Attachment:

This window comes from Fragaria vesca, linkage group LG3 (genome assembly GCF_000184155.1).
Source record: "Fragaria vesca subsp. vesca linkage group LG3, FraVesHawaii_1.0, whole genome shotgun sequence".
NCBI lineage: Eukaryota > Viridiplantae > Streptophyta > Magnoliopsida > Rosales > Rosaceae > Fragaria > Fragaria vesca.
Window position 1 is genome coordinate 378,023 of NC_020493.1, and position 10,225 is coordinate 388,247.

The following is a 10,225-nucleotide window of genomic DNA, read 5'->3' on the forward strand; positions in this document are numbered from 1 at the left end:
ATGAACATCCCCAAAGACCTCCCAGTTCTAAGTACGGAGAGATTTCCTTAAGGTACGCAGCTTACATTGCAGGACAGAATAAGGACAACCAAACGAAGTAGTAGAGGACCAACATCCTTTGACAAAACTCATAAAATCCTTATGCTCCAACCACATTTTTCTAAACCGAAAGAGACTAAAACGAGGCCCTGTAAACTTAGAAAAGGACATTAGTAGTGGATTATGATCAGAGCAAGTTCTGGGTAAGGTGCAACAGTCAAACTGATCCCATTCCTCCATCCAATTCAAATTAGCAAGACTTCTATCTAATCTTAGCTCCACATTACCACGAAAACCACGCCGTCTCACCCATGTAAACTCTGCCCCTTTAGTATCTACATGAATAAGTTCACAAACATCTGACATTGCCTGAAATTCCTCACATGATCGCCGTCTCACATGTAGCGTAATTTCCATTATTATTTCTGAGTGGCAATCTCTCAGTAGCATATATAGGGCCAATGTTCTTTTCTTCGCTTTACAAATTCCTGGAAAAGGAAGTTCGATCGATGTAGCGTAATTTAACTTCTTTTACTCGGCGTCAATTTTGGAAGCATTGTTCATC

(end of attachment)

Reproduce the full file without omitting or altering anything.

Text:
This window comes from Fragaria vesca, linkage group LG3 (genome assembly GCF_000184155.1).
Source record: "Fragaria vesca subsp. vesca linkage group LG3, FraVesHawaii_1.0, whole genome shotgun sequence".
NCBI lineage: Eukaryota > Viridiplantae > Streptophyta > Magnoliopsida > Rosales > Rosaceae > Fragaria > Fragaria vesca.
Window position 1 is genome coordinate 378,023 of NC_020493.1, and position 10,225 is coordinate 388,247.

The following is a 10,225-nucleotide window of genomic DNA, read 5'->3' on the forward strand; positions in this document are numbered from 1 at the left end:
ATGAACATCCCCAAAGACCTCCCAGTTCTAAGTACGGAGAGATTTCCTTAAGGTACGCAGCTTACATTGCAGGACAGAATAAGGACAACCAAACGAAGTAGTAGAGGACCAACATCCTTTGACAAAACTCATAAAATCCTTATGCTCCAACCACATTTTTCTAAACCGAAAGAGACTAAAACGAGGCCCTGTAAACTTAGAAAAGGACATTAGTAGTGGATTATGATCAGAGCAAGTTCTGGGTAAGGTGCAACAGTCAAACTGATCCCATTCCTCCATCCAATTCAAATTAGCAAGACTTCTATCTAATCTTAGCTCCACATTACCACGAAAACCACGCCGTCTCACCCATGTAAACTCTGCCCCTTTAGTATCTACATGAATAAGTTCACAAACATCTGACATTGCCTGAAATTCCTCACATGATCGCCGTCTCACATGTAGCGTAATTTCCATTATTATTTCTGAGTGGCAATCTCTCAGTAGCATATATAGGGCCAATGTTCTTTTCTTCGCTTTACAAATTCCTGGAAAAGGAAGTTCGATCGATGTAGCGTAATTTAACTTCTTTTACTCGGCGTCAATTTTGGAAGCATTGTTCATC